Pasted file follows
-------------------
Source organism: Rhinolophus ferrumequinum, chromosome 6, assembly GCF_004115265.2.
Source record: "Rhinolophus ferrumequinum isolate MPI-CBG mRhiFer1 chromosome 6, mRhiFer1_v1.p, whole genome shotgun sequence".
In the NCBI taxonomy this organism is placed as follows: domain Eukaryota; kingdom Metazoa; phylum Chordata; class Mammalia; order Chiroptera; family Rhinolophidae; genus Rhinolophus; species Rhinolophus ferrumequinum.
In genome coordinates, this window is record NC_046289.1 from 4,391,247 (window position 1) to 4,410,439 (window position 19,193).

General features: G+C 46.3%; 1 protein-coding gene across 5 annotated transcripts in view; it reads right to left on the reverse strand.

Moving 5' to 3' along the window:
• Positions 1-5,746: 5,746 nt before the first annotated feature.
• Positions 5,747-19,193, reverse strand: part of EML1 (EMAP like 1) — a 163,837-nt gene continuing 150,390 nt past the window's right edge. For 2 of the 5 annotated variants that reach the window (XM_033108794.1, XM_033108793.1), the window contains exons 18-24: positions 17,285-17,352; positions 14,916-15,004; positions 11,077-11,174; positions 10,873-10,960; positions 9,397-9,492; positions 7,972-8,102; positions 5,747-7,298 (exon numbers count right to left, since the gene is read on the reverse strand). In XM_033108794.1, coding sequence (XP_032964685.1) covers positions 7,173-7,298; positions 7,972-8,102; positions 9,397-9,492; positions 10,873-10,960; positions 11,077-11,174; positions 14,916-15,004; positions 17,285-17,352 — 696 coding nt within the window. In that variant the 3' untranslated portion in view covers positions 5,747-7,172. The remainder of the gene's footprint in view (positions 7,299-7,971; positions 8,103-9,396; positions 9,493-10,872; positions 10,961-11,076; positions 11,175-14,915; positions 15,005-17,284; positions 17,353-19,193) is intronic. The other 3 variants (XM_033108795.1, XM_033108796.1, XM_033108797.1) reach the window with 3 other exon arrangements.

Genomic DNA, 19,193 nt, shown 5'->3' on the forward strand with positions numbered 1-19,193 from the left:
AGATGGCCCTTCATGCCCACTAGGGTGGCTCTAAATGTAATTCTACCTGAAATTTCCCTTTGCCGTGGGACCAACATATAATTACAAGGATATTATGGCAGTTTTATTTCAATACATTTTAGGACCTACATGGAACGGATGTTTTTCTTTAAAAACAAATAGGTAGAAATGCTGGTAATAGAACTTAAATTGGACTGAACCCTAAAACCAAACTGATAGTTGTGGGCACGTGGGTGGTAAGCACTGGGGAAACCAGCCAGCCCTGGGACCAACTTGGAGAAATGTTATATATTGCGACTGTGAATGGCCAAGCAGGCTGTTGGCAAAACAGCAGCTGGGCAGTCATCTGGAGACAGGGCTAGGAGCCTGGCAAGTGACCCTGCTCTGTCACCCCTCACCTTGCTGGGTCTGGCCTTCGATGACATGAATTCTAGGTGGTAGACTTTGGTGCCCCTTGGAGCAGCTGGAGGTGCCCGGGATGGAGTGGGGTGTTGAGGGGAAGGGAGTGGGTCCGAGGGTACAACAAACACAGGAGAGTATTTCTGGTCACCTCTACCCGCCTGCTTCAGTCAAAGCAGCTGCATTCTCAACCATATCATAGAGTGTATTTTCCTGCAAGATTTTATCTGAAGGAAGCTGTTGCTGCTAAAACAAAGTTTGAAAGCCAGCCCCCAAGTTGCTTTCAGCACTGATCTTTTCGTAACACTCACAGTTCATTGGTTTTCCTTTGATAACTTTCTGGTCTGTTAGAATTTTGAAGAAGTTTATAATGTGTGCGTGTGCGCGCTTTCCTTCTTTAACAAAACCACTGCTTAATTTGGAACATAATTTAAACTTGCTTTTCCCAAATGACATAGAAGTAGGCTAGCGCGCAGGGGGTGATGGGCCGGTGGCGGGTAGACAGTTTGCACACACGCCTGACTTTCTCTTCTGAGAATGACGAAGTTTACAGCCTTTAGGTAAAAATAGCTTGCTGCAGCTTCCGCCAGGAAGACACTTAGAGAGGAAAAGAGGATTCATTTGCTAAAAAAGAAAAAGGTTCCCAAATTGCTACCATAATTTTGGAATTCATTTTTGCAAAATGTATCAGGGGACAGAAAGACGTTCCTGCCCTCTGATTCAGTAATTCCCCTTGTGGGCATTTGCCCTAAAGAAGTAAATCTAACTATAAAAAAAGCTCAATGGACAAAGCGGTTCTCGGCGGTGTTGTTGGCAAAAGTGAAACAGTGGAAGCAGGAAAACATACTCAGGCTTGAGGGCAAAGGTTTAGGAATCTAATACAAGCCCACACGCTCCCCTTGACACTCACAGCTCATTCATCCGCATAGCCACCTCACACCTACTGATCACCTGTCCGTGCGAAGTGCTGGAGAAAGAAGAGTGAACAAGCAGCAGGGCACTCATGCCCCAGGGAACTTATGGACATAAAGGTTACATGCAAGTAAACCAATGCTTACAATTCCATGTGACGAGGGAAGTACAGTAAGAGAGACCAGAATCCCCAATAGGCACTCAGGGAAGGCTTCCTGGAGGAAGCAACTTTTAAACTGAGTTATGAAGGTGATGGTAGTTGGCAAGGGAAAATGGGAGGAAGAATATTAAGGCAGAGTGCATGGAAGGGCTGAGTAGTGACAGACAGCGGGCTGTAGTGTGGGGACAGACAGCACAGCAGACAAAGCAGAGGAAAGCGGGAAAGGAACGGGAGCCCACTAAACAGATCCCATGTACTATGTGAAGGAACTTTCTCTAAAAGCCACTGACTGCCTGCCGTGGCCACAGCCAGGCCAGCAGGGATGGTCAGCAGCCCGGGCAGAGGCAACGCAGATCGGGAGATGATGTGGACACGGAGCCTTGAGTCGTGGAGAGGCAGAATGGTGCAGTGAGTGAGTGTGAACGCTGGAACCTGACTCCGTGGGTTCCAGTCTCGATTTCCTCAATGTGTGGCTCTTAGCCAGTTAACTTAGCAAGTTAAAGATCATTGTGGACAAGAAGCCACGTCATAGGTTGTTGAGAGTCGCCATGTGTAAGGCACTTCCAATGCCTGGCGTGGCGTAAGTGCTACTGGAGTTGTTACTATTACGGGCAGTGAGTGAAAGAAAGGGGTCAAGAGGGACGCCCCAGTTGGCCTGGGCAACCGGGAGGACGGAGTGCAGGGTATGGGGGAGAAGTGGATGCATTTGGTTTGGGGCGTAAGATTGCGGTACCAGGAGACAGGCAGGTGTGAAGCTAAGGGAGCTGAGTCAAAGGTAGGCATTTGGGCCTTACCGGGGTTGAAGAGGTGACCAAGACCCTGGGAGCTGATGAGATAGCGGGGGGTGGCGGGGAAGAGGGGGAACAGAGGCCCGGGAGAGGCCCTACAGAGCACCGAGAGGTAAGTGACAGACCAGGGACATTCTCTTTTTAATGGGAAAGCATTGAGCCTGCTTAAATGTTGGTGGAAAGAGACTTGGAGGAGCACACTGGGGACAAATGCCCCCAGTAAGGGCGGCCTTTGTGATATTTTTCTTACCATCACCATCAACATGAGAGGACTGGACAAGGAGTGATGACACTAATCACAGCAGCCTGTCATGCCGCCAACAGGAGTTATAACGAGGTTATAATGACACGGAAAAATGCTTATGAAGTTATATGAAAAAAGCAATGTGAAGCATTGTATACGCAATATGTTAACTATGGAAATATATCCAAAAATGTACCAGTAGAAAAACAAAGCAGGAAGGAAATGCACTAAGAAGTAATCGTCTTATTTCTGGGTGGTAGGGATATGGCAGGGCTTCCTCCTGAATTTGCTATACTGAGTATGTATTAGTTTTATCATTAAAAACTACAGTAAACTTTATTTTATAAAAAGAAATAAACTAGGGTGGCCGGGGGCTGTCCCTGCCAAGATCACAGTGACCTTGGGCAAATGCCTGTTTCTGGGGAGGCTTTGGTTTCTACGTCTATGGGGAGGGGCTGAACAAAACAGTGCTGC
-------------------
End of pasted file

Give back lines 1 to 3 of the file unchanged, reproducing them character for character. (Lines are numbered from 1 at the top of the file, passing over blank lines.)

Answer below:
Source organism: Rhinolophus ferrumequinum, chromosome 6, assembly GCF_004115265.2.
Source record: "Rhinolophus ferrumequinum isolate MPI-CBG mRhiFer1 chromosome 6, mRhiFer1_v1.p, whole genome shotgun sequence".
In the NCBI taxonomy this organism is placed as follows: domain Eukaryota; kingdom Metazoa; phylum Chordata; class Mammalia; order Chiroptera; family Rhinolophidae; genus Rhinolophus; species Rhinolophus ferrumequinum.